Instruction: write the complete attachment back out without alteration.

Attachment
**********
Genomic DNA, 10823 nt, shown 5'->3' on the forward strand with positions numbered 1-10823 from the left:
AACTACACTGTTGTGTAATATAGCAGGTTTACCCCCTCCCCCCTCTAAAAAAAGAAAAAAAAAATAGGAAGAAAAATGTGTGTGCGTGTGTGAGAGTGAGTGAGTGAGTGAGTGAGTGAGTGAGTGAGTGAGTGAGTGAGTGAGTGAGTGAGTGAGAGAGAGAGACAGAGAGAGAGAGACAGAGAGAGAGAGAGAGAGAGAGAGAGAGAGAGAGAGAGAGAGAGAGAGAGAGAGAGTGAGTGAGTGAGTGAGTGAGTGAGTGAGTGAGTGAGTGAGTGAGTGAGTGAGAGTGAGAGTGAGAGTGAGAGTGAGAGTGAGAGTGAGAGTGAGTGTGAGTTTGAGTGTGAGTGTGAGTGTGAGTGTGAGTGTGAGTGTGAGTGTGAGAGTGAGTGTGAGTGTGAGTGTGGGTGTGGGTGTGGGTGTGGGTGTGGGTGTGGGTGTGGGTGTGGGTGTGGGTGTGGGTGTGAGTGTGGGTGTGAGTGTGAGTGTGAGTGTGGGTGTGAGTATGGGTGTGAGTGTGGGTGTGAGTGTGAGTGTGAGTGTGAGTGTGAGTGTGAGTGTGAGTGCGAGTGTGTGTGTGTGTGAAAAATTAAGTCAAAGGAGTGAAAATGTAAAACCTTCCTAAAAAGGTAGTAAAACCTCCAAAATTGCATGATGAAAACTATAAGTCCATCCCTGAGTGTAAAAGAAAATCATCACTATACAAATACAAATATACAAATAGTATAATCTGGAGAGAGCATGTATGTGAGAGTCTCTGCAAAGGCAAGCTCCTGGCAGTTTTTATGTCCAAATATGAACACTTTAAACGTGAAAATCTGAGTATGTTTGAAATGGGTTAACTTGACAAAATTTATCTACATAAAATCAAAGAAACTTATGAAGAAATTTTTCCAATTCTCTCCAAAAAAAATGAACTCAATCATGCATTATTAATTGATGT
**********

Genomic DNA, 10823 nt, shown 5'->3' on the forward strand with positions numbered 1-10823 from the left:
AACTACACTGTTGTGTAATATAGCAGGTTTACCCCCTCCCCCCTCTAAAAAAAGAAAAAAAAAATAGGAAGAAAAATGTGTGTGCGTGTGTGAGAGTGAGTGAGTGAGTGAGTGAGTGAGTGAGTGAGTGAGTGAGTGAGTGAGTGAGTGAGTGAGAGAGAGAGACAGAGAGAGAGAGACAGAGAGAGAGAGAGAGAGAGAGAGAGAGAGAGAGAGAGAGAGAGAGAGAGAGAGAGTGAGTGAGTGAGTGAGTGAGTGAGTGAGTGAGTGAGTGAGTGAGTGAGTGAGAGTGAGAGTGAGAGTGAGAGTGAGAGTGAGAGTGAGAGTGAGTGTGAGTTTGAGTGTGAGTGTGAGTGTGAGTGTGAGTGTGAGTGTGAGTGTGAGAGTGAGTGTGAGTGTGAGTGTGGGTGTGGGTGTGGGTGTGGGTGTGGGTGTGGGTGTGGGTGTGGGTGTGGGTGTGGGTGTGAGTGTGGGTGTGAGTGTGAGTGTGAGTGTGGGTGTGAGTATGGGTGTGAGTGTGGGTGTGAGTGTGAGTGTGAGTGTGAGTGTGAGTGTGAGTGTGAGTGCGAGTGTGTGTGTGTGTGAAAAATTAAGTCAAAGGAGTGAAAATGTAAAACCTTCCTAAAAAGGTAGTAAAACCTCCAAAATTGCATGATGAAAACTATAAGTCCATCCCTGAGTGTAAAAGAAAATCATCACTATACAAATACAAATATACAAATAGTATAATCTGGAGAGAGCATGTATGTGAGAGTCTCTGCAAAGGCAAGCTCCTGGCAGTTTTTATGTCCAAATATGAACACTTTAAACGTGAAAATCTGAGTATGTTTGAAATGGGTTAACTTGACAAAATTTATCTACATAAAATCAAAGAAACTTATGAAGAAATTTTTCCAATTCTCTCCAAAAAAAATGAACTCAATCATGCATTATTAATTGATGT